Eskom’s largest coal suppliers Exxaro and Seriti Resources have agreed to invest in renewable energy projects at Eskom operations, marking progress in the race to reduce greenhouse gas emissions in the production and generation of electricity. Picture: Oupa Mokoena/African News Agency (ANA)
Eskom’s largest coal suppliers Exxaro and Seriti Resources have agreed to invest in renewable energy projects at Eskom operations, marking progress in the race to reduce greenhouse gas emissions in the production and generation of electricity. Picture: Oupa Mokoena/African News Agency (ANA)

Exxaro, Seriti Resources in agreement to invest in renewable energy projects at their Eskom operation sites

By Dineo Faku Time of article published Oct 26, 2021

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ESKOM’S largest coal suppliers Exxaro and Seriti Resources have agreed to invest in renewable energy projects at Eskom operations, marking progress in the race to reduce greenhouse gas emissions in the production and generation of electricity.

The parties said the first phase of the envisaged project pipeline was expected to see the construction of a number of solar photovoltaic facilities both on-mine and at Eskom sites.

They said these might be behind-the-meter solutions, that was, off-grid or wheeled solutions, or combinations of the two.

The parties said they had signed a memorandum of agreement in line with enabling a just energy transition in South Africa by participating in these renewable energy projects at the mines and related Eskom sites, with the aim of creating employment and re-skilling opportunities for communities in South Africa.

Under the memorandum of understanding, Exxaro aims to achieve a reduction in Scope 2 carbon dioxide (CO2) emissions of up to 130 000 tons a year at its Matla coal mine in Mpumalanga, which represents a saving of 70 percent of the greenhouse gases with Matla at full production. Seriti envisages achieving a reduction in Scope 2 CO2 emissions of up to 350 000 tons a year, around half of its current emissions of 700 000 tons of CO 2 equivalent through the consumption of coal-fired electricity generation.

The parties acknowledged the projects by each of them should be implemented as soon as possible and Eskom will assist where necessary.

Eskom, South Africa’s largest emitter of greenhouse gas emissions, agreed to support Exxaro and Seriti in their implementation of sustainable renewable energy solutions contained in the memorandum of agreement signed by the parties.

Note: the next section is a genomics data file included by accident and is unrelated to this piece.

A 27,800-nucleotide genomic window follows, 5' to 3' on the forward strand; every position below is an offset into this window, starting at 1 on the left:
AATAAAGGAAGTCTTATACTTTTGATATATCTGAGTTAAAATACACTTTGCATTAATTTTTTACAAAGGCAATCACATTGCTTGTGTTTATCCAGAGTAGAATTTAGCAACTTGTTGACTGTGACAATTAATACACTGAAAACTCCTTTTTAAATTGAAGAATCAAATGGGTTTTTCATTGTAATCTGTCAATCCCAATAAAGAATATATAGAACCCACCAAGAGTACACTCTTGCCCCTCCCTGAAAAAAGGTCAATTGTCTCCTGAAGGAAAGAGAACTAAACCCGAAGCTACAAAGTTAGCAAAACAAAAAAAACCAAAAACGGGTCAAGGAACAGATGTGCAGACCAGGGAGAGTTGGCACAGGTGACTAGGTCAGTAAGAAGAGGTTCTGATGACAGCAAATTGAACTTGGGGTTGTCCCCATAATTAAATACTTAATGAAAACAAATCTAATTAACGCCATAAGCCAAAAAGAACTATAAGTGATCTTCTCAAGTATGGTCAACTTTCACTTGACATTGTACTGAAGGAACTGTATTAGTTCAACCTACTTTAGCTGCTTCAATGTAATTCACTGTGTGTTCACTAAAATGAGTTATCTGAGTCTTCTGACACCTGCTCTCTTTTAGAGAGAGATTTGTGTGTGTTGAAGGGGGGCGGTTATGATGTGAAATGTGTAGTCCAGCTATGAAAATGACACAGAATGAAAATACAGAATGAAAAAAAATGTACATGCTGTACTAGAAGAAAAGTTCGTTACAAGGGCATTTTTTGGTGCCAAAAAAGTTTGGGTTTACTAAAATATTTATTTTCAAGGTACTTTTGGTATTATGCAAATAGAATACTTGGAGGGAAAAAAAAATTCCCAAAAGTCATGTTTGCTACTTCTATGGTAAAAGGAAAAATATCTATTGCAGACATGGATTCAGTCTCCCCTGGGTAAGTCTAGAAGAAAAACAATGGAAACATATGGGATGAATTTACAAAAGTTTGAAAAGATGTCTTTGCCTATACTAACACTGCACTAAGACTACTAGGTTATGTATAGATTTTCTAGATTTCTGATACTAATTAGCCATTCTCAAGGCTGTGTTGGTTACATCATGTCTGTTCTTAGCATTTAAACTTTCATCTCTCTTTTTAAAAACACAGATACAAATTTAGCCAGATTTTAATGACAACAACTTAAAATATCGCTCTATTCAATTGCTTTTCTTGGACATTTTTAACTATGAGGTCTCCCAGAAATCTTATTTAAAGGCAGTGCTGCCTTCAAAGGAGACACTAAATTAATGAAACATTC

Eskom chief executive André de Ruyter said Eskom continued to explore means to lower the cost of coal supplied to its power stations, and this investment allowed it to take advantage of the low cost of photovoltaic power.

“This is one of the many initiatives Eskom has embarked on to achieve NetZero status by 2050,” De Ruyter said.

Exxaro, acting under the auspices of its subsidiary Cennergi Holdings, and Seriti, under its newly formed subsidiary Seriti Green, said they will investigate and propose suitable renewable energy solutions and projects at their respective mines and related Eskom sites in consultation with Eskom.

Exxaro chief executive Mxolisi Mgojo said this was a significant landmark development in South Africa’s energy transition to a low carbon economy for three of South Africa’s largest players in the mining and energy sectors.

“The investment in decarbonising our mining operations is a systematic and responsible approach to the energy transition without introducing risk to the country’s electricity generation. The collaboration among Exxaro, Seriti and Eskom is exemplary of the possibilities achievable through co-operative and constructive relations between business and government in securing livelihoods and a future for South Africa,” Mgojo said.

The parties acknowledge that the projects by each of them should be implemented as soon as possible and Eskom will use all reasonable endeavours to assist them to do so.

Seriti chief executive Mike Teke said the company recognised that climate change and the need to decarbonise economies was a significant challenge and imperative for South Africa.

“At the same time, we are very conscious this needs to be done in such a way that does not destroy our industrial base, or the lives of South Africans who rely on our companies for jobs, enterprise and support: this is the very basis of a just transition. As a company we are fully committed to decarbonisation and a just transition, and in working with our partners – in business, government, labour and communities – in achieving this,” Teke said.

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